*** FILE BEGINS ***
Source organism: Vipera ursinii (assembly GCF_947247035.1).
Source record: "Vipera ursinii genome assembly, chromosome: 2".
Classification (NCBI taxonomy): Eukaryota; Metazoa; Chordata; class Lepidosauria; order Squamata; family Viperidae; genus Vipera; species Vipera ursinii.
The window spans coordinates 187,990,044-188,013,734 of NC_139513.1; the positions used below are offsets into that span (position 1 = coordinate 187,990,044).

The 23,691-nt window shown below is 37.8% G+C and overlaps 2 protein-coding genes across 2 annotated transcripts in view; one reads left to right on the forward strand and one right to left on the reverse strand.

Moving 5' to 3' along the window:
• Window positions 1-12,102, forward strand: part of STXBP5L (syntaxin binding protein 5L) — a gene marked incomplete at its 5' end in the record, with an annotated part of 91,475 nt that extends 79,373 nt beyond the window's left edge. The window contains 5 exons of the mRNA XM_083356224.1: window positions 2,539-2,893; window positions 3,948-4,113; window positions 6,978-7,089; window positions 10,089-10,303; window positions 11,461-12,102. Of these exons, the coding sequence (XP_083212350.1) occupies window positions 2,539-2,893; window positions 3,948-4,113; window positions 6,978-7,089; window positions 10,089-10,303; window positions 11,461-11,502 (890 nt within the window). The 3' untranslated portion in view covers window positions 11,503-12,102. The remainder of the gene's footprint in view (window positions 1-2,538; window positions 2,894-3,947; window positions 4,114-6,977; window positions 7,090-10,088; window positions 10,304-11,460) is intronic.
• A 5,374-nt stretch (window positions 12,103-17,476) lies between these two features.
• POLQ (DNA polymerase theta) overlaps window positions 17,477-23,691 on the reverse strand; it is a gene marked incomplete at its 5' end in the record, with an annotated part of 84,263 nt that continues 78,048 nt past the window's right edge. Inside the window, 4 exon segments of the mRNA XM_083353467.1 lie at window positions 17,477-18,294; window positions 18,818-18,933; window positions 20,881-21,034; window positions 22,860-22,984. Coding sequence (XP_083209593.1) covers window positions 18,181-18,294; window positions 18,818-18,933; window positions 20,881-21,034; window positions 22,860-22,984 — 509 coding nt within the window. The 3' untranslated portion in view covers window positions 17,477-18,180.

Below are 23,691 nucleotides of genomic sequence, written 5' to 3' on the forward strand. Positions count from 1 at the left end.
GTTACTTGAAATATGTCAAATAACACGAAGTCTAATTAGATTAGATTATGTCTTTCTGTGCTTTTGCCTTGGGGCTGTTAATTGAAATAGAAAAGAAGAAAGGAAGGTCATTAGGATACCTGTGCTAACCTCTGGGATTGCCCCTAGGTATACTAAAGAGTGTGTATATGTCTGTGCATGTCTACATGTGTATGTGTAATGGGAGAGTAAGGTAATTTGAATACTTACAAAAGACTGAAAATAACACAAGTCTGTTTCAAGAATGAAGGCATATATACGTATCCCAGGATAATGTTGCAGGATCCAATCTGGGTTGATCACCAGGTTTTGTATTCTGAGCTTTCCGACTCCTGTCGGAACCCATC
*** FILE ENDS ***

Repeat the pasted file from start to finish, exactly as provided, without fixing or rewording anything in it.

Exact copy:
Source organism: Vipera ursinii (assembly GCF_947247035.1).
Source record: "Vipera ursinii genome assembly, chromosome: 2".
Classification (NCBI taxonomy): Eukaryota; Metazoa; Chordata; class Lepidosauria; order Squamata; family Viperidae; genus Vipera; species Vipera ursinii.
The window spans coordinates 187,990,044-188,013,734 of NC_139513.1; the positions used below are offsets into that span (position 1 = coordinate 187,990,044).

The 23,691-nt window shown below is 37.8% G+C and overlaps 2 protein-coding genes across 2 annotated transcripts in view; one reads left to right on the forward strand and one right to left on the reverse strand.

Moving 5' to 3' along the window:
• Window positions 1-12,102, forward strand: part of STXBP5L (syntaxin binding protein 5L) — a gene marked incomplete at its 5' end in the record, with an annotated part of 91,475 nt that extends 79,373 nt beyond the window's left edge. The window contains 5 exons of the mRNA XM_083356224.1: window positions 2,539-2,893; window positions 3,948-4,113; window positions 6,978-7,089; window positions 10,089-10,303; window positions 11,461-12,102. Of these exons, the coding sequence (XP_083212350.1) occupies window positions 2,539-2,893; window positions 3,948-4,113; window positions 6,978-7,089; window positions 10,089-10,303; window positions 11,461-11,502 (890 nt within the window). The 3' untranslated portion in view covers window positions 11,503-12,102. The remainder of the gene's footprint in view (window positions 1-2,538; window positions 2,894-3,947; window positions 4,114-6,977; window positions 7,090-10,088; window positions 10,304-11,460) is intronic.
• A 5,374-nt stretch (window positions 12,103-17,476) lies between these two features.
• POLQ (DNA polymerase theta) overlaps window positions 17,477-23,691 on the reverse strand; it is a gene marked incomplete at its 5' end in the record, with an annotated part of 84,263 nt that continues 78,048 nt past the window's right edge. Inside the window, 4 exon segments of the mRNA XM_083353467.1 lie at window positions 17,477-18,294; window positions 18,818-18,933; window positions 20,881-21,034; window positions 22,860-22,984. Coding sequence (XP_083209593.1) covers window positions 18,181-18,294; window positions 18,818-18,933; window positions 20,881-21,034; window positions 22,860-22,984 — 509 coding nt within the window. The 3' untranslated portion in view covers window positions 17,477-18,180.

Below are 23,691 nucleotides of genomic sequence, written 5' to 3' on the forward strand. Positions count from 1 at the left end.
GTTACTTGAAATATGTCAAATAACACGAAGTCTAATTAGATTAGATTATGTCTTTCTGTGCTTTTGCCTTGGGGCTGTTAATTGAAATAGAAAAGAAGAAAGGAAGGTCATTAGGATACCTGTGCTAACCTCTGGGATTGCCCCTAGGTATACTAAAGAGTGTGTATATGTCTGTGCATGTCTACATGTGTATGTGTAATGGGAGAGTAAGGTAATTTGAATACTTACAAAAGACTGAAAATAACACAAGTCTGTTTCAAGAATGAAGGCATATATACGTATCCCAGGATAATGTTGCAGGATCCAATCTGGGTTGATCACCAGGTTTTGTATTCTGAGCTTTCCGACTCCTGTCGGAACCCATC